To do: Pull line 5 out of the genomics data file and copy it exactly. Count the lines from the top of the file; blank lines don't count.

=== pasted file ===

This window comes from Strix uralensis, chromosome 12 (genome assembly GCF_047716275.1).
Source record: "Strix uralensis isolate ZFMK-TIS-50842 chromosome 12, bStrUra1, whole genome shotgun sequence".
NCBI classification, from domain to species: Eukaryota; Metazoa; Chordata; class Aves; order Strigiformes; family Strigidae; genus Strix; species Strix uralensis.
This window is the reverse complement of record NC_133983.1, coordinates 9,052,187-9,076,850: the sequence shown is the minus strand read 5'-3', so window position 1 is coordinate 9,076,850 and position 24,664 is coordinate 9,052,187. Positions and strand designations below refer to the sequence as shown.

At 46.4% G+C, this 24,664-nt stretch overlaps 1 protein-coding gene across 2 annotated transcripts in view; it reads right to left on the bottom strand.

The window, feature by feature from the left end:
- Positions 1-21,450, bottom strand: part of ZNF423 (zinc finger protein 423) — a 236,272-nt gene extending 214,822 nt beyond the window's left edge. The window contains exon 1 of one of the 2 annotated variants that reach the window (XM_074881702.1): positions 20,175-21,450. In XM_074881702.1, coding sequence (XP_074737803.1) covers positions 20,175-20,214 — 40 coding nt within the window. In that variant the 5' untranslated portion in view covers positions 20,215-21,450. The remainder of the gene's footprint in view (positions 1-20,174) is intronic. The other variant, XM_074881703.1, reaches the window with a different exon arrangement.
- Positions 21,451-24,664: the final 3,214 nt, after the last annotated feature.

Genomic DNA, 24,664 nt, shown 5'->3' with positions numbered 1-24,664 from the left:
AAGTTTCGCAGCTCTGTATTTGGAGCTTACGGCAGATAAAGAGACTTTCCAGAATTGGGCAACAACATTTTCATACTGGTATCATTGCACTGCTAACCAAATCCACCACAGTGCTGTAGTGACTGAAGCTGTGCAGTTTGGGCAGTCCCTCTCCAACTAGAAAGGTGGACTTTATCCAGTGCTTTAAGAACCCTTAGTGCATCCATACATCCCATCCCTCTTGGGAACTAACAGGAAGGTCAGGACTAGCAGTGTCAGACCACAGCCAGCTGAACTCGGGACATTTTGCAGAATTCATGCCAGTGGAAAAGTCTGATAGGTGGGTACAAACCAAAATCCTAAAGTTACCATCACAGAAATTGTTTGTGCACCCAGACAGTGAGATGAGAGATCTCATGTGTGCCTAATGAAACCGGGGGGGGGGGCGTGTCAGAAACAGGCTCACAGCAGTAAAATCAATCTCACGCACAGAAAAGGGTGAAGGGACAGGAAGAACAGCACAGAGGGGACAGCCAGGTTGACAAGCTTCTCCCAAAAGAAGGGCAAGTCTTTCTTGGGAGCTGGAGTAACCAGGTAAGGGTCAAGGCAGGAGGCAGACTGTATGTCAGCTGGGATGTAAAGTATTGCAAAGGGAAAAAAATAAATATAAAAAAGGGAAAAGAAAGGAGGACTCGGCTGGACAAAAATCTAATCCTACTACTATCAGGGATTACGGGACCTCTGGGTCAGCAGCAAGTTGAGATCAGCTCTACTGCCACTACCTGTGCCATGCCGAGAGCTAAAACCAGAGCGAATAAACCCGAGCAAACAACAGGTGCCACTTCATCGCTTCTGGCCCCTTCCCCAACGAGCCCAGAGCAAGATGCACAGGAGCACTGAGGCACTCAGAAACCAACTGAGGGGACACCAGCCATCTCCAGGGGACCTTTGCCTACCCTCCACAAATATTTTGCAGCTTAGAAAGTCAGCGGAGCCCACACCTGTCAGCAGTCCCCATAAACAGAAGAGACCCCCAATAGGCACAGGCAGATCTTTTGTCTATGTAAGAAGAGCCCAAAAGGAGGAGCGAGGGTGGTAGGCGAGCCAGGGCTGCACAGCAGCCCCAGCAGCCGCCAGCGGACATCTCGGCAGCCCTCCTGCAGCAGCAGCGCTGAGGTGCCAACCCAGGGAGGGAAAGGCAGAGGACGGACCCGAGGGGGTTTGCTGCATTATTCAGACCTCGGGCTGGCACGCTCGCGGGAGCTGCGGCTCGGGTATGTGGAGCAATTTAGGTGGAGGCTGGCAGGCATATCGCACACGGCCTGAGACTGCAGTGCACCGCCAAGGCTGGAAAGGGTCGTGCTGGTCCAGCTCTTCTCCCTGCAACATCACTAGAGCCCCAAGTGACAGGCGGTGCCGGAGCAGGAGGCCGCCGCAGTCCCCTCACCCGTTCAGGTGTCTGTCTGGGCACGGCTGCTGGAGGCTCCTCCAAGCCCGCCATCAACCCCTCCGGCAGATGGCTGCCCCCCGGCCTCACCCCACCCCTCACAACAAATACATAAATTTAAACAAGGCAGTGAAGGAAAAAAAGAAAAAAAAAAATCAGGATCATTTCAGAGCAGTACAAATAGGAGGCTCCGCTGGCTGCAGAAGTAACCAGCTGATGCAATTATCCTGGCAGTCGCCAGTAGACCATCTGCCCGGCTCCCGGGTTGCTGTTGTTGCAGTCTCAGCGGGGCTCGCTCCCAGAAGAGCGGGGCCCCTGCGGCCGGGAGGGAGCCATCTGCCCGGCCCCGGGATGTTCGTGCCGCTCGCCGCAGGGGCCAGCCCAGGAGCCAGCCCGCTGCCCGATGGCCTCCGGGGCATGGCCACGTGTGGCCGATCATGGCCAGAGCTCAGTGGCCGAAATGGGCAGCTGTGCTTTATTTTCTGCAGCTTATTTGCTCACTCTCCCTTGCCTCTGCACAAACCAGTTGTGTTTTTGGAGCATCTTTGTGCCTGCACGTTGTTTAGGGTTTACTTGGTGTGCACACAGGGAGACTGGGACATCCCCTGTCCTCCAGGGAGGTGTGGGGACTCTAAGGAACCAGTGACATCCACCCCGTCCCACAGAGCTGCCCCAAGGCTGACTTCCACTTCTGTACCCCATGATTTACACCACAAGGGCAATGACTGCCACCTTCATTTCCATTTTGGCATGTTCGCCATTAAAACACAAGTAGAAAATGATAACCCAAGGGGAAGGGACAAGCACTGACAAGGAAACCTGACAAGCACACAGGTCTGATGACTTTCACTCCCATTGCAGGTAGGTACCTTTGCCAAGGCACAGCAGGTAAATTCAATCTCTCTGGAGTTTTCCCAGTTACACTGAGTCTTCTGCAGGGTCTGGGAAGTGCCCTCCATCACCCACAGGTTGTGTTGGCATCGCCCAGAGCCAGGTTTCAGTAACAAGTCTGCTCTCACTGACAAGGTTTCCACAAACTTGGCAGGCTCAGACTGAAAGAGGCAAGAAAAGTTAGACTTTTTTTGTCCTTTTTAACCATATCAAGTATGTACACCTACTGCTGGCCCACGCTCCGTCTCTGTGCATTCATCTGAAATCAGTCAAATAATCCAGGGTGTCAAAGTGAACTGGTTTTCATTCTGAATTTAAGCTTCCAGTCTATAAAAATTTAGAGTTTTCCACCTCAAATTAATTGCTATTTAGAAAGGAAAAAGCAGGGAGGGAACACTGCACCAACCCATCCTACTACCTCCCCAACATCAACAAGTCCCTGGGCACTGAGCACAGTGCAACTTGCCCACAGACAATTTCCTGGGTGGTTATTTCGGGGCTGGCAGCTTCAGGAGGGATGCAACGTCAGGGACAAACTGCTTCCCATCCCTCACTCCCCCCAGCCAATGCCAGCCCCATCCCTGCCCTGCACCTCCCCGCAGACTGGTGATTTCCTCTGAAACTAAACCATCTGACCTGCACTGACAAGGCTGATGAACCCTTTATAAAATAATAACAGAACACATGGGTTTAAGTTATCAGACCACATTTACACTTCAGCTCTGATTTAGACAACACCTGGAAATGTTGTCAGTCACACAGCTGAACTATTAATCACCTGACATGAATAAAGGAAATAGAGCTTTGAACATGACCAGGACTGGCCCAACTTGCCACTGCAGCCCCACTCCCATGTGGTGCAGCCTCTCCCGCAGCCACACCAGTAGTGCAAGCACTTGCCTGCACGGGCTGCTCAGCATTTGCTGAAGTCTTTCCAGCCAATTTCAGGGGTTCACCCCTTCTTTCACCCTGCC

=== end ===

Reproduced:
At 46.4% G+C, this 24,664-nt stretch overlaps 1 protein-coding gene across 2 annotated transcripts in view; it reads right to left on the bottom strand.